Several lawsuits are targeting companies that allow children to make in-app purchases without getting parental consent. Documents recently unsealed after legal action by The Center for Investigative Reporting show that Facebook bilked kids and parents out of money using in-app purchases and kept doing so even though an employee had discovered a fix. A recent class action against Sony claims that the entertainment company designs their PS4 games to bait children into making purchases. Ring of Fire’s Farron Cousins discusses this with Scott Hardy from Top Class Actions.


*This transcript was generated by a third-party transcription software company, so please excuse any typos.

Farron Cousins:                  A few years ago when cell phones realized, you know, these app companies realized they could get more money from consumers by not just charging them to buy the thing, but charging them for other things you can buy inside the game. Well, the big video game companies saw that and thought to themselves, you know what, we could get in on this action too. And so began the era of in-app purchases. We see it on Facebook, we see it on Playstation, Xbox, Nintendo, all the apps on your iPhone or your Android.

Everybody’s offering in-app purchases because that is a quick and easy way to make money and it’s also an easy way for children to get their hands on that device and make all these purchases without their parents consenting and sometimes without them even knowing that it’s happening. Joining me now to talk about this as Scott Hardy from So Scott, right now we’ve got class action lawsuits against Sony for the PS4 game, probably one of the most popular ones in the last two years, Fortnite. Fortnite, and the in-app purchases. Tell us what’s happening here with this.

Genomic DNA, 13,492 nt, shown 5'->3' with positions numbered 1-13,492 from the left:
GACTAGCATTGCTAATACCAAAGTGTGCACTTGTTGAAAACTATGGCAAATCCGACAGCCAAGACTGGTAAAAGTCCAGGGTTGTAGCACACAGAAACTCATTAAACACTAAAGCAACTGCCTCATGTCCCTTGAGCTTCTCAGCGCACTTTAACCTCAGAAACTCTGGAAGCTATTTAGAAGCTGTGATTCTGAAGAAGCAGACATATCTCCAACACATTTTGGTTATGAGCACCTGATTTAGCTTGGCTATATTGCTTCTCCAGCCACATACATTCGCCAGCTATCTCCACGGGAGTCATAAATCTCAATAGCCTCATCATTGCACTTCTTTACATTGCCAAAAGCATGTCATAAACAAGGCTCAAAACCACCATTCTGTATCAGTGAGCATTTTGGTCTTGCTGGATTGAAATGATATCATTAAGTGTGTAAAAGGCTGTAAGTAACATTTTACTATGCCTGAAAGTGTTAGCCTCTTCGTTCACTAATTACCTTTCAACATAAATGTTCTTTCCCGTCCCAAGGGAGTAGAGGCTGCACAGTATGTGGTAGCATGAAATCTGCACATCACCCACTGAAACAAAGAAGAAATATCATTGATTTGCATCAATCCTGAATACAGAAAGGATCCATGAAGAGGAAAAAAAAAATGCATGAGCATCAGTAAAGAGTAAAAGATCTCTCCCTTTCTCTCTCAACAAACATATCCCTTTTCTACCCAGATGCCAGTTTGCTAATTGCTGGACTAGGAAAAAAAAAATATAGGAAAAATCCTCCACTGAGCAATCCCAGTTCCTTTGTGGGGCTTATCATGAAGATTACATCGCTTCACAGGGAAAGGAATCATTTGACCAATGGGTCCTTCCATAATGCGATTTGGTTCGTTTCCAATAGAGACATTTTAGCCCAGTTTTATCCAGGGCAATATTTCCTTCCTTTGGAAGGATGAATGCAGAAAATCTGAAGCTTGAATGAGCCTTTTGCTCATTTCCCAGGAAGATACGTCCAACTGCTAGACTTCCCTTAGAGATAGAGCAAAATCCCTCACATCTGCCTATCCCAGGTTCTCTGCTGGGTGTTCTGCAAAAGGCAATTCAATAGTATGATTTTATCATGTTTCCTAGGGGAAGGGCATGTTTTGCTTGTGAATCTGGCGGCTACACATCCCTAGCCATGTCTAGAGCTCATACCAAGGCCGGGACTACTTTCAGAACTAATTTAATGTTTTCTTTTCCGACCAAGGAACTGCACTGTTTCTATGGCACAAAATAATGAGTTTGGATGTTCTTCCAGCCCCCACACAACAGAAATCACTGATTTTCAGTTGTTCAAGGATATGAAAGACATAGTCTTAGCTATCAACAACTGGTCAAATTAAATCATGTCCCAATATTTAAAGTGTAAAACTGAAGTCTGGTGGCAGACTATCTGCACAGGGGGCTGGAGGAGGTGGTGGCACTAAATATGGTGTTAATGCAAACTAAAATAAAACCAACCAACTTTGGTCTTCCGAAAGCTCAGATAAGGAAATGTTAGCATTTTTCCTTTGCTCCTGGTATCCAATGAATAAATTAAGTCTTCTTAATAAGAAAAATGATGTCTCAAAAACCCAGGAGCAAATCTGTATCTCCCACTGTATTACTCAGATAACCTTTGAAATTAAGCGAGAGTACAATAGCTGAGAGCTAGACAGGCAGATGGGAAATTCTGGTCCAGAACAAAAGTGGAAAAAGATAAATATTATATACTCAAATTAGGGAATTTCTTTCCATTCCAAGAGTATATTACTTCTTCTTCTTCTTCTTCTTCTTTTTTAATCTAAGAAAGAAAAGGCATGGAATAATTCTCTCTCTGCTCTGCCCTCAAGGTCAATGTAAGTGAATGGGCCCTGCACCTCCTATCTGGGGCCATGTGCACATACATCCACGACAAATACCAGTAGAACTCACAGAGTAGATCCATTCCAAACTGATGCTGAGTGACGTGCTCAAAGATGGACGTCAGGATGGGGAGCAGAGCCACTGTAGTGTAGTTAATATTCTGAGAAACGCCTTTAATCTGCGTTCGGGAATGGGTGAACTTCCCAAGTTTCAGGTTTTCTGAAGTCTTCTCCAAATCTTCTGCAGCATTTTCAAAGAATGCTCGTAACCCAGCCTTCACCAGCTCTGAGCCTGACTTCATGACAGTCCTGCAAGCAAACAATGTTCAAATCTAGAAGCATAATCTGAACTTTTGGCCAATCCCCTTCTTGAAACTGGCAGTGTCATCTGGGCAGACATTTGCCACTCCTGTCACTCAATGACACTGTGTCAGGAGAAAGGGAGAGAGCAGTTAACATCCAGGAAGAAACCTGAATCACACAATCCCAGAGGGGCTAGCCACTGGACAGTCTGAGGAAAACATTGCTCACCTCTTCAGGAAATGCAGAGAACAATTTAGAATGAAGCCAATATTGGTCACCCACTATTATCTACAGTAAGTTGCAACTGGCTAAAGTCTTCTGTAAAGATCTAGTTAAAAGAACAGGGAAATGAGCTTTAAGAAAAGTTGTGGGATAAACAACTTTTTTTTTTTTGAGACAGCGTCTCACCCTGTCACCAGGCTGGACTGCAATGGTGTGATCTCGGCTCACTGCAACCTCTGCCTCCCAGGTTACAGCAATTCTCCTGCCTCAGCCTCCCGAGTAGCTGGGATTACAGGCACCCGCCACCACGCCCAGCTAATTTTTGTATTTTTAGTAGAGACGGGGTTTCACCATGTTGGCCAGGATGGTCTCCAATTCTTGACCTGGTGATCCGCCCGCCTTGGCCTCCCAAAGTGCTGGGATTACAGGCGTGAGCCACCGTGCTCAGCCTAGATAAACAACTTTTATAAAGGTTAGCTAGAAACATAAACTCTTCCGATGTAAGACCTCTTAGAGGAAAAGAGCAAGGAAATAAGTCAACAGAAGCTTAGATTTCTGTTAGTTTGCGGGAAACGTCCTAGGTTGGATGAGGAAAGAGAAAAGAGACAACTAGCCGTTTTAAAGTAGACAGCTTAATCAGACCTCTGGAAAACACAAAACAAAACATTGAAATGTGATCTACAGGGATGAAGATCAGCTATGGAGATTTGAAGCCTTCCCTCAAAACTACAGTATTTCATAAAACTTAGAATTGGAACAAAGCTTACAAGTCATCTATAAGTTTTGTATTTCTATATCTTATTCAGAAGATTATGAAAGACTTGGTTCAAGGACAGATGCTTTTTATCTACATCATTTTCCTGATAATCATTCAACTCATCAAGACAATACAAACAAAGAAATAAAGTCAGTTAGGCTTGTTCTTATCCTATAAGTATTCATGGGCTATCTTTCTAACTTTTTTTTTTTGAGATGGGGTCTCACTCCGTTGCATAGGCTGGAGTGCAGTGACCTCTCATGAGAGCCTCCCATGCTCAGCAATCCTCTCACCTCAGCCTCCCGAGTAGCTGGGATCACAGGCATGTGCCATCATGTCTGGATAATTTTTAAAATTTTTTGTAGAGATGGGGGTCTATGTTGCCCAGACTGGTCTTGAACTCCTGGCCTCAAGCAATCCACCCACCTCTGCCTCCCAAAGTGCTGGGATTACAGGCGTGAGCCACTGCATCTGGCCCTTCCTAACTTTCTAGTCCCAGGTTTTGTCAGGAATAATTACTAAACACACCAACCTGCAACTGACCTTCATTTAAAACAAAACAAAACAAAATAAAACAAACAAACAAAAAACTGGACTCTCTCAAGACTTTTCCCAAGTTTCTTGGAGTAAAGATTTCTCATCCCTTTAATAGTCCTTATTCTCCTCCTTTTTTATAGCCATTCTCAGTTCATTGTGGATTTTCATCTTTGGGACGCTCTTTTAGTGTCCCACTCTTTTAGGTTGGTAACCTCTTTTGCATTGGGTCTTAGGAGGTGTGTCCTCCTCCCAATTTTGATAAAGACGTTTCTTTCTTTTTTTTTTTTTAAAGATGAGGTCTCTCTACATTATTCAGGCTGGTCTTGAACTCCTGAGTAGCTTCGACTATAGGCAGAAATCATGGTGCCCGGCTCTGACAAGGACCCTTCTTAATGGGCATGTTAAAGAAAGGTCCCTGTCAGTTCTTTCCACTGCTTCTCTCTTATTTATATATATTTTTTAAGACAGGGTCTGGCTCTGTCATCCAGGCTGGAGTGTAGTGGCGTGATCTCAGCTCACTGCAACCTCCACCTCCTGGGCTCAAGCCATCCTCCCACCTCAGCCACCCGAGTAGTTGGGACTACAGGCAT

Scott Hardy:                          So for the Sony class action, and as you mentioned Fortnite, which of course is available on a number of different media platforms. These platforms have made it so easy for kids and general users to make purchases that they just, you know, a lot of times they don’t even think it’s real money. I mean my kids when they were there on their, their devices and their, their smartphones and they’re just sitting there and they’re saying, dad, I want to go ahead and get this expansion or you know, this little extra bit for the game or whatever app they’re playing. And once I see it, it takes the password. I’m like, honey, that, that costs real money. This isn’t just imaginary. And they get disappointed.

Farron Cousins:                  They do. I have to say, my kids have brought me my own phone several times trying to play games that I have on their for them and say, oh, it needs you to do your thing. I’m like, well no, you’re, you’re trying to buy a $10 expansion pack and I’m not going to do that. But, but that’s the problem is that the kids don’t understand. And the only reason it’s asking me for a password is because I’ve set up that protection on my phone.

You can just as easily go into your settings, turn that off, and then if you go to do an in-app purchase, it’s instant. It happens. It’s done. And that’s a problem is a lot of people don’t either, don’t understand that you have to go and do that or they don’t know how to do that. Or maybe you know, the child went in there and actually turned it off if you don’t have a pass code to change your settings.

There’s a thousand different little things and the game makers, according to the class action lawsuits, understand that and they’re actually exploiting it and that’s why we’re having a problem. It’s not that they offer in-app purchases, it’s that they’re trying to disguise it in a way that’s going to almost bait these kids into doing this. And I have, I have a funny story to tell and it’s almost embarrassing a little bit, but my father actually fell victim to this a couple years ago with the first Angry Birds and they unleashed the Golden Eagle, which you could use to just beat a hard level.